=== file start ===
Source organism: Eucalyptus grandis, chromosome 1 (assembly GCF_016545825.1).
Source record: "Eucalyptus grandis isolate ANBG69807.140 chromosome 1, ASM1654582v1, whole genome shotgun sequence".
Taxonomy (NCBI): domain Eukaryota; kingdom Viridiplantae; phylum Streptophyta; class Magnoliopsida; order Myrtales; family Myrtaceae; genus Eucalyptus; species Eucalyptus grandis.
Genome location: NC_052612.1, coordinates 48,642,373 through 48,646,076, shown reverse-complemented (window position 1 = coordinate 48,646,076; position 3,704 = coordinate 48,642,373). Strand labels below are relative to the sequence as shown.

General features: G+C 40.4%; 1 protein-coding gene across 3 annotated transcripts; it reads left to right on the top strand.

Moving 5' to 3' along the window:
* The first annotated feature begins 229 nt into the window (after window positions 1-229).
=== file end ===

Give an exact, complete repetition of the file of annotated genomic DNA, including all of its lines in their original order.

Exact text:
Source organism: Eucalyptus grandis, chromosome 1 (assembly GCF_016545825.1).
Source record: "Eucalyptus grandis isolate ANBG69807.140 chromosome 1, ASM1654582v1, whole genome shotgun sequence".
Taxonomy (NCBI): domain Eukaryota; kingdom Viridiplantae; phylum Streptophyta; class Magnoliopsida; order Myrtales; family Myrtaceae; genus Eucalyptus; species Eucalyptus grandis.
Genome location: NC_052612.1, coordinates 48,642,373 through 48,646,076, shown reverse-complemented (window position 1 = coordinate 48,646,076; position 3,704 = coordinate 48,642,373). Strand labels below are relative to the sequence as shown.

General features: G+C 40.4%; 1 protein-coding gene across 3 annotated transcripts; it reads left to right on the top strand.

Moving 5' to 3' along the window:
* The first annotated feature begins 229 nt into the window (after window positions 1-229).